Despite fist fights and forcible expulsions from the chamber of the National Assembly, African National Congress officials insisted President Jacob Zuma's State of the Nation Address on 12 February was a triumph. Many others saw only a lacklustre collection of vague assurances but it was its reception that made the headlines. Democratic Alliance members of parliament, dressed in black, staged a walkout in a mock funeral of democracy during the speech. Julius Malema's Economic Freedom Fighters (EFF) barracked Zuma, shouting 'When is the President going to pay back the money?', a reference to the public funds used to upgrade Zuma's Nkandla homestead.

BURKINA FASO

Between street and barracks

The mass movement that toppled President Blaise Compaoré last October is at increasing odds with the Régiment de sécurité présidentielle (RSP, AC Vol 55 No 22). The elite army unit killed at least ten civilians in cold blood during the mass unrest, says Amnesty International. A large demonstration in central Ouagadougou on 8 February saw civil society leaders call for the RSP to be disbanded as a threat to Burkina Faso's democratic transition. It worries civilians by making demands of the transitional government and requiring guarantees of its status and its role in national defence.

EQUATORIAL GUINEA

Obiang’s own goal fest

From the glass-fronted VIP section of the main stand, President Teodoro Obiang Nguema Mbasogo had a perfect view as crowd violence in the Nuevo Estadio de Malabo spiralled out of control on 5 February. No pleas over the public address system that they were shaming their country could quell the rowdy crowd, which seemed unable to accept that Equatorial Guinea was losing badly, and fairly, to Ghana in that semi-final. If the regime drew some kudos from hosting the Africa Cup of Nations, it also exposed to wider view the volatility and frustration of local people (AC Vol 56 No 3). A police helicopter flew dangerously low over rioting stands, just one manifestation of the lack of preparedness of the security apparatus for AfCON 2015.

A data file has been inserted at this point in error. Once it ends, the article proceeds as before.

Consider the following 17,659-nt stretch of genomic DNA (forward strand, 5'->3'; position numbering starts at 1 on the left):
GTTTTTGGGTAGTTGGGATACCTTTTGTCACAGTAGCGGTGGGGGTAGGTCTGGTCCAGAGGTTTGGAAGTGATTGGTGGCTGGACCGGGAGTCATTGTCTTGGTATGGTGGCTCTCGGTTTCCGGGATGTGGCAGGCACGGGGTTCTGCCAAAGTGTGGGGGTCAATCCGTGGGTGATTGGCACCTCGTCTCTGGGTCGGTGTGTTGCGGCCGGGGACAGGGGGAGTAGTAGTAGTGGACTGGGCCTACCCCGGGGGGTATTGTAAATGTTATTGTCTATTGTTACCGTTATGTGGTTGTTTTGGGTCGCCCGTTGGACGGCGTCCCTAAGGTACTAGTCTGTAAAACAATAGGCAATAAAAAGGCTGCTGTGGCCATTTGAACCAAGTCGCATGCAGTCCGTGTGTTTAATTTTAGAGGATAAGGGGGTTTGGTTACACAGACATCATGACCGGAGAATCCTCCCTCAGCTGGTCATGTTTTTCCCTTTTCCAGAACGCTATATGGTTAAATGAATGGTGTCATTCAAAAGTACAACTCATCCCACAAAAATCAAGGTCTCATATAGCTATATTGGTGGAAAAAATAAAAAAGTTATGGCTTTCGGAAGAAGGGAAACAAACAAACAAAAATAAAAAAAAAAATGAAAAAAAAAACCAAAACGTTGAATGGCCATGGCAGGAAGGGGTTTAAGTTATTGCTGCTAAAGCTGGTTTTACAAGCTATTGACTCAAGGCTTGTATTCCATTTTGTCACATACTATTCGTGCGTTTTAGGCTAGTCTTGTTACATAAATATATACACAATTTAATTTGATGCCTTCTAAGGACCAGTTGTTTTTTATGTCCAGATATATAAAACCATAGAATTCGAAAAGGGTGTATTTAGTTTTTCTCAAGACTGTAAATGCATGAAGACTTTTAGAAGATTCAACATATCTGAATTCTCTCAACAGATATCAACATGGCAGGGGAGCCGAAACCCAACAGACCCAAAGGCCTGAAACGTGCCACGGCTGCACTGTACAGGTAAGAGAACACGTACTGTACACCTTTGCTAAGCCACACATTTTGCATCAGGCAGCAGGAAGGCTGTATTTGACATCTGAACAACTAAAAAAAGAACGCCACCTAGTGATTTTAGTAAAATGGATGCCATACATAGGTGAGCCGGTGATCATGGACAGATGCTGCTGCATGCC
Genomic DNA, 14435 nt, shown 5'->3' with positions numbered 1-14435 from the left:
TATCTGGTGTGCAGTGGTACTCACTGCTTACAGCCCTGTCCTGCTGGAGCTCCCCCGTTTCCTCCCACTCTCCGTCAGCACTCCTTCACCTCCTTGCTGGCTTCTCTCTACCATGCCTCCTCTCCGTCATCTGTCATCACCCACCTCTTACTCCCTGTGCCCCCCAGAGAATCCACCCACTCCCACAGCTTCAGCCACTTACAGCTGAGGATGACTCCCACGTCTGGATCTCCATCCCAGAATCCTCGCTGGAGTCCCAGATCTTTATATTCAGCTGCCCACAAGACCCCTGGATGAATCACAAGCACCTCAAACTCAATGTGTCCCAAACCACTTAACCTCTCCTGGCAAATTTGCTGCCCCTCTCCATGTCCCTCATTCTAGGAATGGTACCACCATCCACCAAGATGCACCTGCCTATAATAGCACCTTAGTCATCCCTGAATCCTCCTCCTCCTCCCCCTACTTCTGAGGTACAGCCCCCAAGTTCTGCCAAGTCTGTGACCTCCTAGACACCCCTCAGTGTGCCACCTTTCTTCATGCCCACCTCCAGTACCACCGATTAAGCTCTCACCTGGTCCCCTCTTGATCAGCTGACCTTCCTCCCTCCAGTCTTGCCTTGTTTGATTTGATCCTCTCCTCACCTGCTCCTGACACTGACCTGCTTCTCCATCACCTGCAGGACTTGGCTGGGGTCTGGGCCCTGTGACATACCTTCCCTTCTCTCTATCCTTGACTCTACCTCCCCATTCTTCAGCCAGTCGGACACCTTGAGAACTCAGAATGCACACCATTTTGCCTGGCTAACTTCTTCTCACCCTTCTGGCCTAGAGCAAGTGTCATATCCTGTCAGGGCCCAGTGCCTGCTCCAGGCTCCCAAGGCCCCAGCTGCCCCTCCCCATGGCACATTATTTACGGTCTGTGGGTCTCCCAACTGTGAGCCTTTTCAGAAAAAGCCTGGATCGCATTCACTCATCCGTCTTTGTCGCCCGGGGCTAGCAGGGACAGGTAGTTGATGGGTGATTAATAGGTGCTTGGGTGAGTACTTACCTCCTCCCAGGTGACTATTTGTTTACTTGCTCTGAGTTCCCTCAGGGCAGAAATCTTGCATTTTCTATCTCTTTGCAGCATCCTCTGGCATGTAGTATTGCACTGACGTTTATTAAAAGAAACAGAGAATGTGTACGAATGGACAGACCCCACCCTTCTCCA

BLUE LINES

THE INSIDE VIEW

The crisis that has Libya at its centre has been brewing since oppositionists – backed by North Atlantic Treaty Organisation airpower – overthrew Moammar el Gadaffi’s regime in 2011. Despite hopes for a transition to a stable and prosperous democracy underwritten by Africa’s biggest oil reserves, Libya has become an object lesson in the unintended consequences of armed intervention.

The crisis zone now stretches from the south – Mali, Niger and Burkina Faso – to Egypt, which this week...

CAPITAL FLIGHT

Out of Africa, taxes

Confidential documents from PricewaterhouseCoopers leaked late last year revealed how about 350 companies around the world negotiated advantageous tax deals with the Luxembourg authorities. Africa Confidential has mined the data for the deals to find places where African exchequers may find themselves losing revenue. The agreements are legal but have attracted widespread criticism in Europe.

Pointers  

CONGO-KINSHASA

Poll date set

The Commission électorale nationale indépendante (CENI, the electoral commission) has named 27 November as the date for the next parliamentary and presidential elections. The announcement came on 12 February, two days after Russ Feingold, Un...